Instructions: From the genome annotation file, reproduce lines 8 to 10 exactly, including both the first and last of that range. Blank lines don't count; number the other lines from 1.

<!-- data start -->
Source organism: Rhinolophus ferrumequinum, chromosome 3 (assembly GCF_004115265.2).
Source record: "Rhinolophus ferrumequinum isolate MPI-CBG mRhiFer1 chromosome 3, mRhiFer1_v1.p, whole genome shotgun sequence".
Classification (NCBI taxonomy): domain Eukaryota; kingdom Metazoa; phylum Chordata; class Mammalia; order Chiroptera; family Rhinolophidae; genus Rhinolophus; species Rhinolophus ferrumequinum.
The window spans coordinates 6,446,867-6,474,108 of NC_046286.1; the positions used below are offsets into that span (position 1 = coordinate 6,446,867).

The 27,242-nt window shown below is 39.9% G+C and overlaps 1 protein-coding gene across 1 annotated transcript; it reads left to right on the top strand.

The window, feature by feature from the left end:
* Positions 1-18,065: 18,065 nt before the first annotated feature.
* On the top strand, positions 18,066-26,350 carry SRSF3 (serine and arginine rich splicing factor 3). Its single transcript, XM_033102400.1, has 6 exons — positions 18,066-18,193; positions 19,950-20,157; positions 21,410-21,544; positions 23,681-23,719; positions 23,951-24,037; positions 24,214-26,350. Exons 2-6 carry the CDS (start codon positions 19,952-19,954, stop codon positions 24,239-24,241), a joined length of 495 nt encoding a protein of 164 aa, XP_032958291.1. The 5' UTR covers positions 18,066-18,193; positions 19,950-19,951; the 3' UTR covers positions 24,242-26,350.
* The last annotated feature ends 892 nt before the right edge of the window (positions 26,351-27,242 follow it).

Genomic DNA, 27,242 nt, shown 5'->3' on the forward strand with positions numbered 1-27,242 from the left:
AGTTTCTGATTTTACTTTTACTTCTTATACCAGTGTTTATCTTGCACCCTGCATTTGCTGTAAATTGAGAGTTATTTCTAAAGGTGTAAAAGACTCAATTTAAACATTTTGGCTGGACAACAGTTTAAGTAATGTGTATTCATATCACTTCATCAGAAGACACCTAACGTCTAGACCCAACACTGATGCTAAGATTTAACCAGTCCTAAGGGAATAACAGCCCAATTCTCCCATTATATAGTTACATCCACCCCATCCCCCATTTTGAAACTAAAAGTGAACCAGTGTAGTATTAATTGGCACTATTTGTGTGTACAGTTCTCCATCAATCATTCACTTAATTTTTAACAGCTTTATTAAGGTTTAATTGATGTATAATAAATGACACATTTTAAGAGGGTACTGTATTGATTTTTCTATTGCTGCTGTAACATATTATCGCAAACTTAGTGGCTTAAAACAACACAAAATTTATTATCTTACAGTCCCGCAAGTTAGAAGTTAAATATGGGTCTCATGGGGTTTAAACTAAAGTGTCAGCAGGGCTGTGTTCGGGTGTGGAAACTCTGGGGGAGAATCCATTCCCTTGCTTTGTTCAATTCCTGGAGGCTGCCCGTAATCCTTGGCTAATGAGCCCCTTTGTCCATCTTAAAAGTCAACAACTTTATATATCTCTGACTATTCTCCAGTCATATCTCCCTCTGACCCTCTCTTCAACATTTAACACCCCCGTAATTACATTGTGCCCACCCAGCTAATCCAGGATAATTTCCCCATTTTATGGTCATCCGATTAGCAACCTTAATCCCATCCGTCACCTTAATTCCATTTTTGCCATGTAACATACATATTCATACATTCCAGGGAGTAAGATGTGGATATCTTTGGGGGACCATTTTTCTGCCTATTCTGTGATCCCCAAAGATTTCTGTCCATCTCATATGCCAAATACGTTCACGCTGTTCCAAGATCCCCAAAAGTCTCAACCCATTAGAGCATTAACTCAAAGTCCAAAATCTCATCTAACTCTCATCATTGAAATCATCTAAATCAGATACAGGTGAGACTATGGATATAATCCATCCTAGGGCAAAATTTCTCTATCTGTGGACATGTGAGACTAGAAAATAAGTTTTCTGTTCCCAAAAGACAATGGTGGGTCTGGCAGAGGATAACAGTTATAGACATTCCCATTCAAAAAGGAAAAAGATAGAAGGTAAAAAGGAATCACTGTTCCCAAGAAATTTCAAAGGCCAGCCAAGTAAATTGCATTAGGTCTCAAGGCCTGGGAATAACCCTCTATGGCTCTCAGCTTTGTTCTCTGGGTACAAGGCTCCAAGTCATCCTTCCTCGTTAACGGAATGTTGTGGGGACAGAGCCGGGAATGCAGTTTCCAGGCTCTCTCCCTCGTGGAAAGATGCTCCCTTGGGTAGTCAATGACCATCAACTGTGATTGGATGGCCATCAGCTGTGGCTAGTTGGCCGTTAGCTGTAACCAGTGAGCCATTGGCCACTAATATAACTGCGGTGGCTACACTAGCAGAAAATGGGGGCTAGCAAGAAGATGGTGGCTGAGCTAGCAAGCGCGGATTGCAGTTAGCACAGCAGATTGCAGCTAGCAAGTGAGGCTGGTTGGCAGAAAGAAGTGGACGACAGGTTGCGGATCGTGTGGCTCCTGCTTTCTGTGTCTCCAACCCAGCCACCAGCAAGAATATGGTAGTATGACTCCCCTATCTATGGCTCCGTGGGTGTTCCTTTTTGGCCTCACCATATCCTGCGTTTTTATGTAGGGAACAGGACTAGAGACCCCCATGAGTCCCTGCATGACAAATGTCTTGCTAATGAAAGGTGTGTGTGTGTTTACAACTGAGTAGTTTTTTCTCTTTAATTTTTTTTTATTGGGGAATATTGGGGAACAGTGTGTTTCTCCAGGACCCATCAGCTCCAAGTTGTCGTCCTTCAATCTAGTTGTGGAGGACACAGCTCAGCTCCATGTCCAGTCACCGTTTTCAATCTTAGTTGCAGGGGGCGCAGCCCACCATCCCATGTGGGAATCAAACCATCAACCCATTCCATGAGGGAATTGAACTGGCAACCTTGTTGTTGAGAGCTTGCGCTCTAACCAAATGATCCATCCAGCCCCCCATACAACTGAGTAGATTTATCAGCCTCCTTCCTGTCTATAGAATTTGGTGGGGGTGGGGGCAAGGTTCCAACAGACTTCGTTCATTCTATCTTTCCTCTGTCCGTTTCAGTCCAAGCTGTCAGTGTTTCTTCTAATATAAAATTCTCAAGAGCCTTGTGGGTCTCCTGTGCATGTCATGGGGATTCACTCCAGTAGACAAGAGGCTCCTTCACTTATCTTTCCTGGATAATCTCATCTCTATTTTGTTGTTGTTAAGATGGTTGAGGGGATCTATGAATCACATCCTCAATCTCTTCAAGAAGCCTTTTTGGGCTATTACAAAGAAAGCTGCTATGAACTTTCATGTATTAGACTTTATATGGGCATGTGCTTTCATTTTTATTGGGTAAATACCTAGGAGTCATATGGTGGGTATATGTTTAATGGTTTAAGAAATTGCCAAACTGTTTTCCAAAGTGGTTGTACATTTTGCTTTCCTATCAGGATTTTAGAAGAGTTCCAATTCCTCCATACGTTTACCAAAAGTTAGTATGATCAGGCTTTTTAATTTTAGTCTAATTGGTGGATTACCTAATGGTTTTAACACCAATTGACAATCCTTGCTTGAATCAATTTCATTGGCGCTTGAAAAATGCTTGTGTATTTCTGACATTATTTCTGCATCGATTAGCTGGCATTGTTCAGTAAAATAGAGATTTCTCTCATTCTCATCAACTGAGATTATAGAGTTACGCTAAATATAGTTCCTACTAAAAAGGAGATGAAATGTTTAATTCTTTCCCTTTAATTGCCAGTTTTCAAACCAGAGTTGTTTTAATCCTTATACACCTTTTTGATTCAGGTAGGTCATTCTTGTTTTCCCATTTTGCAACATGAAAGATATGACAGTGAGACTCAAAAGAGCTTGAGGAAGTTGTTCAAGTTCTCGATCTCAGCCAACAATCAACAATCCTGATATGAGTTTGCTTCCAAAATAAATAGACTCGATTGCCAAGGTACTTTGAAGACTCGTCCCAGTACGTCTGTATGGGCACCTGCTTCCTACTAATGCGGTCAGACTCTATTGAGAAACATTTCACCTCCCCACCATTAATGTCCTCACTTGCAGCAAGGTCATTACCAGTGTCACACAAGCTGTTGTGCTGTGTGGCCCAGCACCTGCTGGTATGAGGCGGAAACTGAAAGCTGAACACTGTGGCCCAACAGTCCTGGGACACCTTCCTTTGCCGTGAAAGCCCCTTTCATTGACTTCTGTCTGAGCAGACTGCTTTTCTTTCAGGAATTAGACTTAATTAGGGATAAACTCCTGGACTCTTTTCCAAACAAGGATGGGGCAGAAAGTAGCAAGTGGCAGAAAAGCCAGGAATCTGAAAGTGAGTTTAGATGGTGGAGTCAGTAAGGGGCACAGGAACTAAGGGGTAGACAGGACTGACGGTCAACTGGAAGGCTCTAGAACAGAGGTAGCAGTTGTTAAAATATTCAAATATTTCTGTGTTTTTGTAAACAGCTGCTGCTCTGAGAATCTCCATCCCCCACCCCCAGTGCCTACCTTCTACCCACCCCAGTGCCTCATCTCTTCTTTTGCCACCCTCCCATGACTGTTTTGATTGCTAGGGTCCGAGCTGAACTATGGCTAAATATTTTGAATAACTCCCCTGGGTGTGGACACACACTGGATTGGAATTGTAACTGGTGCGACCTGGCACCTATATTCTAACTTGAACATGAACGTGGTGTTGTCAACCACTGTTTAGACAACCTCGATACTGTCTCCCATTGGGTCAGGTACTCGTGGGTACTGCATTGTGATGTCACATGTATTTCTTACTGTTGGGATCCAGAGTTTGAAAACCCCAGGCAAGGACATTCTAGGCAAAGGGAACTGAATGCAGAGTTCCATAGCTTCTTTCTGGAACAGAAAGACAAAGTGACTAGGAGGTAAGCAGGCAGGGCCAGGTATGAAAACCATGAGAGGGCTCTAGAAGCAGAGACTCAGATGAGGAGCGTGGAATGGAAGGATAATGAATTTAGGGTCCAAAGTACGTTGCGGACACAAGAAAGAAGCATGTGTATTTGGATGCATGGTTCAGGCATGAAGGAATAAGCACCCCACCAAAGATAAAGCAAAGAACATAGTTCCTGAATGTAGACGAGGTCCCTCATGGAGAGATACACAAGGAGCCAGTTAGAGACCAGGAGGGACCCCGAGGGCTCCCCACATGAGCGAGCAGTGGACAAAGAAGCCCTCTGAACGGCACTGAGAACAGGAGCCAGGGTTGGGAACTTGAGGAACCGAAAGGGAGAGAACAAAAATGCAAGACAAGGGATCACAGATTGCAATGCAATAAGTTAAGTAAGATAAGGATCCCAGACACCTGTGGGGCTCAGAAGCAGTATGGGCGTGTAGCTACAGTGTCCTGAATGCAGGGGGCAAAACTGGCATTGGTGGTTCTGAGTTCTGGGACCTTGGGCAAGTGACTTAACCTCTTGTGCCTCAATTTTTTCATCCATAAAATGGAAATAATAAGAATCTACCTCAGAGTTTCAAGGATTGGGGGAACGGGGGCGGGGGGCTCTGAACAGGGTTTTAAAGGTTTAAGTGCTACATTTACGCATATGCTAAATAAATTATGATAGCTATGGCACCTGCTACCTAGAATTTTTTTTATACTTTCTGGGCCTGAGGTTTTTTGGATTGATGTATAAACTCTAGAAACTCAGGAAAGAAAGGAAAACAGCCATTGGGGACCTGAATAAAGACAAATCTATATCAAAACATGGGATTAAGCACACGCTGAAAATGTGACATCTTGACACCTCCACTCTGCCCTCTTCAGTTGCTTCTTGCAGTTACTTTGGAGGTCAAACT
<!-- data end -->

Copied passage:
* On the top strand, positions 18,066-26,350 carry SRSF3 (serine and arginine rich splicing factor 3). Its single transcript, XM_033102400.1, has 6 exons — positions 18,066-18,193; positions 19,950-20,157; positions 21,410-21,544; positions 23,681-23,719; positions 23,951-24,037; positions 24,214-26,350. Exons 2-6 carry the CDS (start codon positions 19,952-19,954, stop codon positions 24,239-24,241), a joined length of 495 nt encoding a protein of 164 aa, XP_032958291.1. The 5' UTR covers positions 18,066-18,193; positions 19,950-19,951; the 3' UTR covers positions 24,242-26,350.
* The last annotated feature ends 892 nt before the right edge of the window (positions 26,351-27,242 follow it).

Genomic DNA, 27,242 nt, shown 5'->3' on the forward strand with positions numbered 1-27,242 from the left: